Hello From Cincinnati And A Medical Question

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Jolie R.'s Comment
member avatar

Hi All,

I have truly learned a lot from reading the pages on the women's forum! Many of the questions I have were answered by looking through the previous posts over the last few days. I have been thinking of getting a CDL for a while as I have been single for 14 years and my children have all moved to Phoenix, AZ. I have seen little of the U.S. except Indiana, Ohio, and Kentucky and I know there is a great big country to see out there. I have worked in straight commissioned sales for the last 10 years (5 in automotive sales and finance) and I am so burned out. Although I can be quite extroverted I am a solitary being by nature.

My best friend thinks I have lost my mind as she could never imagine driving a truck and is sure I am going to be seriously maimed at a truck stop. The posts I've read about safety were wonderful and I am so glad I found this site. My medical question is this.....I am a breast cancer survivor and almost 5 years cancer free....will this be an issue? I am in my early 50's with no major medical issues to speak of, other than having had breast cancer. I broke my left elbow in 2008 and had 3 surgeries on it in the 9 months following the break, so there is some arthritis there and I do take a prescription anti-inflammatory for it. Is there some place I can find out what the medical requirements are?

I enjoy learning about all of your experiences and hope one day I can join in. Thanks so much for any guidance!

CDL:

Commercial Driver's License (CDL)

A CDL is required to drive any of the following vehicles:

  • Any combination of vehicles with a gross combined weight rating (GCWR) of 26,001 or more pounds, providing the gross vehicle weight rating (GVWR) of the vehicle being towed is in excess of 10,000 pounds.
  • Any single vehicle with a GVWR of 26,001 or more pounds, or any such vehicle towing another not in excess of 10,000 pounds.
  • Any vehicle, regardless of size, designed to transport 16 or more persons, including the driver.
  • Any vehicle required by federal regulations to be placarded while transporting hazardous materials.

OWI:

Operating While Intoxicated

Starcar's Comment
member avatar

WELCOME JOLIE !!!!! Glad you fond us here at TT......and you can read and post ANYWHERE on this site...women are truckers too...but we are cuter, and smell better lol. Your past medical issues will not be a hindrance to getting hired in trucking. If you can pass a DOT physical ( which I'm sure you can) you are good to go. And since your kids all live in one area, regardless of where you live, you can take your time off where ever you want !!! So you have some research to do about possible training, whether you want private, or go to a company school, and which one...We will ehlp you all we can...just ask. Lady Truckers are sought after by companies....we have proved our worth !!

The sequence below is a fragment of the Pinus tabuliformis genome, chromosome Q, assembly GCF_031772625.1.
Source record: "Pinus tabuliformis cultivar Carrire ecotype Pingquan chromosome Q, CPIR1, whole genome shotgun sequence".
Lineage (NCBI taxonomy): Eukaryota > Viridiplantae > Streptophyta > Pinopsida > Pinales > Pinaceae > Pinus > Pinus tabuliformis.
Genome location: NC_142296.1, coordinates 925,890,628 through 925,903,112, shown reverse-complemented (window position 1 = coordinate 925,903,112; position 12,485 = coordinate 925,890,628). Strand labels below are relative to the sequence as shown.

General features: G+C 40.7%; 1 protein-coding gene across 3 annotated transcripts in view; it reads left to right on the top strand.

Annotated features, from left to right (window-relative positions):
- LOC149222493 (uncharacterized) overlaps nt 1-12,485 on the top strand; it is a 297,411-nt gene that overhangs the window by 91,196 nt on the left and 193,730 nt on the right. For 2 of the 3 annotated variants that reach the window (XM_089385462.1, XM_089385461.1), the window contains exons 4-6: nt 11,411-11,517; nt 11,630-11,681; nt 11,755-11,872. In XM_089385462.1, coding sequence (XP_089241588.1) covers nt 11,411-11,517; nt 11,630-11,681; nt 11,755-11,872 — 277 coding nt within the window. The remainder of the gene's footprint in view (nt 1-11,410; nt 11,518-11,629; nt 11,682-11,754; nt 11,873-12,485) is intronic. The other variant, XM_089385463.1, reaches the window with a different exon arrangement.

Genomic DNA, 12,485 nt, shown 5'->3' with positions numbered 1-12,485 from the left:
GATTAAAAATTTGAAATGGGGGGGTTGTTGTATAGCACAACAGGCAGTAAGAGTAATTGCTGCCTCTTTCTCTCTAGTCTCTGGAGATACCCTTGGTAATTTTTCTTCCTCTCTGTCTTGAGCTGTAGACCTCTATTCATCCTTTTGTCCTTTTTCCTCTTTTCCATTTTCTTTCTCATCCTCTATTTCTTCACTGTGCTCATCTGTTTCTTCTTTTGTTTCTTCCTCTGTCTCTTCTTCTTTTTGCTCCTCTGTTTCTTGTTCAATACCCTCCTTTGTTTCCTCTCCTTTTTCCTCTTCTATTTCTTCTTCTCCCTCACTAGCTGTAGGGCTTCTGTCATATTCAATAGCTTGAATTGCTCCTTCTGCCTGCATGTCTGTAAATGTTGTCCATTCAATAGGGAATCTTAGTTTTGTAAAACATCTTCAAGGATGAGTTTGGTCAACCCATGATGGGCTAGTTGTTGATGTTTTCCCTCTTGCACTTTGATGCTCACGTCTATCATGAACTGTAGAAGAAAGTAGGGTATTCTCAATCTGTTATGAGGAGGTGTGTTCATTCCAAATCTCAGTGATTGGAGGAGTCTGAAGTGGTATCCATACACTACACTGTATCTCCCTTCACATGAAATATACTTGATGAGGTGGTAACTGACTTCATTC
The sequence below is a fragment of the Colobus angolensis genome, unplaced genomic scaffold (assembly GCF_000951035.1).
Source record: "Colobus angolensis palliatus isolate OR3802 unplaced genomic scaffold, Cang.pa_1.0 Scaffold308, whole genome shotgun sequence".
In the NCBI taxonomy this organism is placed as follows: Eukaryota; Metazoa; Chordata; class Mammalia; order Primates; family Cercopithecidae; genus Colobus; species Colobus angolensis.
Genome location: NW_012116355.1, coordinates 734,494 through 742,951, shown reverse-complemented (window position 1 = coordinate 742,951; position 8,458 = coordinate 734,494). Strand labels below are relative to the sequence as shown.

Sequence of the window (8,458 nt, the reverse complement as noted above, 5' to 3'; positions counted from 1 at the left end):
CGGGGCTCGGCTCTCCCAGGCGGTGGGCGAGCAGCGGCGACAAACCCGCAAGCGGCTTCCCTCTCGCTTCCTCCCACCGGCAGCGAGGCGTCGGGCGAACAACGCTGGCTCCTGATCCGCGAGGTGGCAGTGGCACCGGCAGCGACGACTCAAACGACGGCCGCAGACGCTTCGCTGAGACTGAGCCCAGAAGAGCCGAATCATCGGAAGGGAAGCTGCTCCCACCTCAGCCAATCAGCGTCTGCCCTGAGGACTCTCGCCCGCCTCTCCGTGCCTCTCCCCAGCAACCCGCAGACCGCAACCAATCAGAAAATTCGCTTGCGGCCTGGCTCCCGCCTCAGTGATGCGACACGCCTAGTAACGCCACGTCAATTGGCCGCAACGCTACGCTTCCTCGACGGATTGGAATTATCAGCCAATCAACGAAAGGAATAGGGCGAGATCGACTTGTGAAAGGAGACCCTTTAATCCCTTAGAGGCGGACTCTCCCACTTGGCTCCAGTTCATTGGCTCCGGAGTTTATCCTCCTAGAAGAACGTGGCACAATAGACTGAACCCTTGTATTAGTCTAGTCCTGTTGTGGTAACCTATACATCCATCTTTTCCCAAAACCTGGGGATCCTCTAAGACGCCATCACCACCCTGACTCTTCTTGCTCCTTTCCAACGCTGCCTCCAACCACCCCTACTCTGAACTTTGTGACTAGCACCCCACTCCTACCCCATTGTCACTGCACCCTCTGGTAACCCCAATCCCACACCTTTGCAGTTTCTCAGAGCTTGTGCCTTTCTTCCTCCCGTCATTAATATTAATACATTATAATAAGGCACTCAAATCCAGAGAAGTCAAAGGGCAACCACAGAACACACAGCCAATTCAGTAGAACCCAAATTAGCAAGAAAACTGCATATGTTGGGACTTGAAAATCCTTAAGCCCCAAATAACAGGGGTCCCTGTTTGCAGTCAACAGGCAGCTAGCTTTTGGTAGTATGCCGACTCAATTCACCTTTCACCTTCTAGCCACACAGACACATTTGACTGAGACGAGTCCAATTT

DOT:

Department Of Transportation

A department of the federal executive branch responsible for the national highways and for railroad and airline safety. It also manages Amtrak, the national railroad system, and the Coast Guard.

State and Federal DOT Officers are responsible for commercial vehicle enforcement. "The truck police" you could call them.

Jolie R.'s Comment
member avatar

Thank you for the welcome Starcar! I am serious starting to look into driving and trying to make a plan....I like to have my ducks in a row! The thought of being able to possibly see my kids more than once a year and to not be working in an office REALLY makes me want to do this more and more. Thanks so much for the information you share on here.....I have read pages and pages of questions and answers!

Idaho Mtn Gal's Comment
member avatar

Thank you for the welcome Starcar! I am serious starting to look into driving and trying to make a plan....I like to have my ducks in a row! The thought of being able to possibly see my kids more than once a year and to not be working in an office REALLY makes me want to do this more and more. Thanks so much for the information you share on here.....I have read pages and pages of questions and answers!

Get your "ducks in a row" and go do this! I drove for 2.5-3 yrs back in 1988 - 1991 after doing 14 yrs on active duty in the Air Force...mainly in office jobs :-P